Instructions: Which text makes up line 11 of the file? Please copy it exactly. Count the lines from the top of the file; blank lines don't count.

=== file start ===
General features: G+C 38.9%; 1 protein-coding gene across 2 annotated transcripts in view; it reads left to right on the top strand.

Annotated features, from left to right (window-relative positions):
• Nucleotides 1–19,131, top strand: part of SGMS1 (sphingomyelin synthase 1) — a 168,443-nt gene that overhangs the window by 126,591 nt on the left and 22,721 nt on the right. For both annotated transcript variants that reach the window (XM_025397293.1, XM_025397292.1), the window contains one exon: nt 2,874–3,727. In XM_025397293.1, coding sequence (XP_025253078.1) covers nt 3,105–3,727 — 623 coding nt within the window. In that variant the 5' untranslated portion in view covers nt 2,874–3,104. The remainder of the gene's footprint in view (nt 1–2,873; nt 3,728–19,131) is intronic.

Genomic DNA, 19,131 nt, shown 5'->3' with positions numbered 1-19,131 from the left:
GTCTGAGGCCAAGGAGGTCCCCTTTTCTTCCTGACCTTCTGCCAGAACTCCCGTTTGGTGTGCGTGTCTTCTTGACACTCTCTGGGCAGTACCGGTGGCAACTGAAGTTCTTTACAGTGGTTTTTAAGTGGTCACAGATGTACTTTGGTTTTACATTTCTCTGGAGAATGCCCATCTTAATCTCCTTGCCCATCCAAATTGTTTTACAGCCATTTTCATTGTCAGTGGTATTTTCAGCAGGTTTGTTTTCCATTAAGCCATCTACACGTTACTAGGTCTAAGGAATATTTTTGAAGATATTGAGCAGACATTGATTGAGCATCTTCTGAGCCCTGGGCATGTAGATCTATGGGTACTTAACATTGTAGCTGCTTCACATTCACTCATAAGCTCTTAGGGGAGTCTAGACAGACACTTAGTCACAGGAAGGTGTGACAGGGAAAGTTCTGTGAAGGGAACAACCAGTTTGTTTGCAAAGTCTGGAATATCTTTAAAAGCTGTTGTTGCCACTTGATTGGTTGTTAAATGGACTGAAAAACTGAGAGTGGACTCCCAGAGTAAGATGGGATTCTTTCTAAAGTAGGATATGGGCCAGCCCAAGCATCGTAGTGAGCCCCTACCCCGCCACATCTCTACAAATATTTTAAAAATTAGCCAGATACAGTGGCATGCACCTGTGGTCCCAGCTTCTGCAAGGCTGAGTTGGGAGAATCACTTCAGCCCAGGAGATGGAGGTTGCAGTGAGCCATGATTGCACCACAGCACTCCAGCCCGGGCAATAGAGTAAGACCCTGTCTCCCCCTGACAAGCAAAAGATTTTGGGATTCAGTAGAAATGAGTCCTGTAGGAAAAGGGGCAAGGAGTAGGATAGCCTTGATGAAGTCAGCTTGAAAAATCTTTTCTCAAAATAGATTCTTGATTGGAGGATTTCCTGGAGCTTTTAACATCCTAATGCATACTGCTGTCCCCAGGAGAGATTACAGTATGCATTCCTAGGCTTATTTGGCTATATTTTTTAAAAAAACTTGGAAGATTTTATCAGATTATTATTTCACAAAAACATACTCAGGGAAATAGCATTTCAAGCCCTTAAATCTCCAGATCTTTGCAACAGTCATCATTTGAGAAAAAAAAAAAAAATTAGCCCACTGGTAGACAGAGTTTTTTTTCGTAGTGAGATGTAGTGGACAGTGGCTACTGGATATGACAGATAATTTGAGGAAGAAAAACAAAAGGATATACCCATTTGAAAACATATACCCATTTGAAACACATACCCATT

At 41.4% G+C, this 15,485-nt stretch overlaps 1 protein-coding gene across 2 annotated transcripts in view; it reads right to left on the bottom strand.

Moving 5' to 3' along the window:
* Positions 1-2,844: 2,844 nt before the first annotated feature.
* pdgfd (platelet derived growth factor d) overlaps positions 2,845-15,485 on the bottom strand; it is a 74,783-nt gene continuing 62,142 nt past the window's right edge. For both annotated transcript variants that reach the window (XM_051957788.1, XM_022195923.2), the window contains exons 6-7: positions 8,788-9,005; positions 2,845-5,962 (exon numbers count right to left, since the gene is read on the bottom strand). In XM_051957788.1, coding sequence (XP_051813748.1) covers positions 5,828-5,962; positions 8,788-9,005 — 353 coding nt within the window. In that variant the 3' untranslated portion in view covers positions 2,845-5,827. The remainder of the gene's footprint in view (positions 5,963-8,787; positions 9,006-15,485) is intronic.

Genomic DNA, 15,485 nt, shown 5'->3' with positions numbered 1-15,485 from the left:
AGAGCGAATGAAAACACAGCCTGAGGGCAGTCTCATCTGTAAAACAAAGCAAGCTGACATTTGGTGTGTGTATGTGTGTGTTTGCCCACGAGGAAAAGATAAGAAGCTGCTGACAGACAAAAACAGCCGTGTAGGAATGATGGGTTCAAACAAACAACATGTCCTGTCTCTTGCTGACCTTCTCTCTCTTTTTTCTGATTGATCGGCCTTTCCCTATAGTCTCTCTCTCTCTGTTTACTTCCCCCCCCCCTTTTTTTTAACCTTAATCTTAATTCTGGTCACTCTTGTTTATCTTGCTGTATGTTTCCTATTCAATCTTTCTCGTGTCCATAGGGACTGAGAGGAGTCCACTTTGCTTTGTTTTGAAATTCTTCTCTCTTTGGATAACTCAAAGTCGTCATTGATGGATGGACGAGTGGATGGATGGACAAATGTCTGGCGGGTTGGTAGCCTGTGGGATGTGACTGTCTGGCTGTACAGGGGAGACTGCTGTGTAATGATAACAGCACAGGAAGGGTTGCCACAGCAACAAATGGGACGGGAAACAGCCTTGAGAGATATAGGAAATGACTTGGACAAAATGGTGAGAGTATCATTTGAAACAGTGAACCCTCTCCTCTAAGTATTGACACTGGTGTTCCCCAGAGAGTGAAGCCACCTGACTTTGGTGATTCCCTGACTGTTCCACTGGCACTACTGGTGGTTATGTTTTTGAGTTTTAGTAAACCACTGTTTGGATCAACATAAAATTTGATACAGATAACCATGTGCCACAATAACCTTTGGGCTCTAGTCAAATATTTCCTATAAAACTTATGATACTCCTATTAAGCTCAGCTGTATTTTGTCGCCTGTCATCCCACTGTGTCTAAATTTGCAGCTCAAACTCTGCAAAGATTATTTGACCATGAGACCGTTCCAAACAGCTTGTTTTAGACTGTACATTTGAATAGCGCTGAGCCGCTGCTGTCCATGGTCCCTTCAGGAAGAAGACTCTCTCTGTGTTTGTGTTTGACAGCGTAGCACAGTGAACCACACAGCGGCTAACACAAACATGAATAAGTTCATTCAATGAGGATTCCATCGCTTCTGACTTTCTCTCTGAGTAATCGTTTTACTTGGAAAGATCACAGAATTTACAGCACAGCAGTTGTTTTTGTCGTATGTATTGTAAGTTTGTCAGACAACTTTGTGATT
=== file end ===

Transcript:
AGAGCGAATGAAAACACAGCCTGAGGGCAGTCTCATCTGTAAAACAAAGCAAGCTGACATTTGGTGTGTGTATGTGTGTGTTTGCCCACGAGGAAAAGATAAGAAGCTGCTGACAGACAAAAACAGCCGTGTAGGAATGATGGGTTCAAACAAACAACATGTCCTGTCTCTTGCTGACCTTCTCTCTCTTTTTTCTGATTGATCGGCCTTTCCCTATAGTCTCTCTCTCTCTGTTTACTTCCCCCCCCCCTTTTTTTTAACCTTAATCTTAATTCTGGTCACTCTTGTTTATCTTGCTGTATGTTTCCTATTCAATCTTTCTCGTGTCCATAGGGACTGAGAGGAGTCCACTTTGCTTTGTTTTGAAATTCTTCTCTCTTTGGATAACTCAAAGTCGTCATTGATGGATGGACGAGTGGATGGATGGACAAATGTCTGGCGGGTTGGTAGCCTGTGGGATGTGACTGTCTGGCTGTACAGGGGAGACTGCTGTGTAATGATAACAGCACAGGAAGGGTTGCCACAGCAACAAATGGGACGGGAAACAGCCTTGAGAGATATAGGAAATGACTTGGACAAAATGGTGAGAGTATCATTTGAAACAGTGAACCCTCTCCTCTAAGTATTGACACTGGTGTTCCCCAGAGAGTGAAGCCACCTGACTTTGGTGATTCCCTGACTGTTCCACTGGCACTACTGGTGGTTATGTTTTTGAGTTTTAGTAAACCACTGTTTGGATCAACATAAAATTTGATACAGATAACCATGTGCCACAATAACCTTTGGGCTCTAGTCAAATATTTCCTATAAAACTTATGATACTCCTATTAAGCTCAGCTGTATTTTGTCGCCTGTCATCCCACTGTGTCTAAATTTGCAGCTCAAACTCTGCAAAGATTATTTGACCATGAGACCGTTCCAAACAGCTTGTTTTAGACTGTACATTTGAATAGCGCTGAGCCGCTGCTGTCCATGGTCCCTTCAGGAAGAAGACTCTCTCTGTGTTTGTGTTTGACAGCGTAGCACAGTGAACCACACAGCGGCTAACACAAACATGAATAAGTTCATTCAATGAGGATTCCATCGCTTCTGACTTTCTCTCTGAGTAATCGTTTTACTTGGAAAGATCACAGAATTTACAGCACAGCAGTTGTTTTTGTCGTATGTATTGTAAGTTTGTCAGACAACTTTGTGATT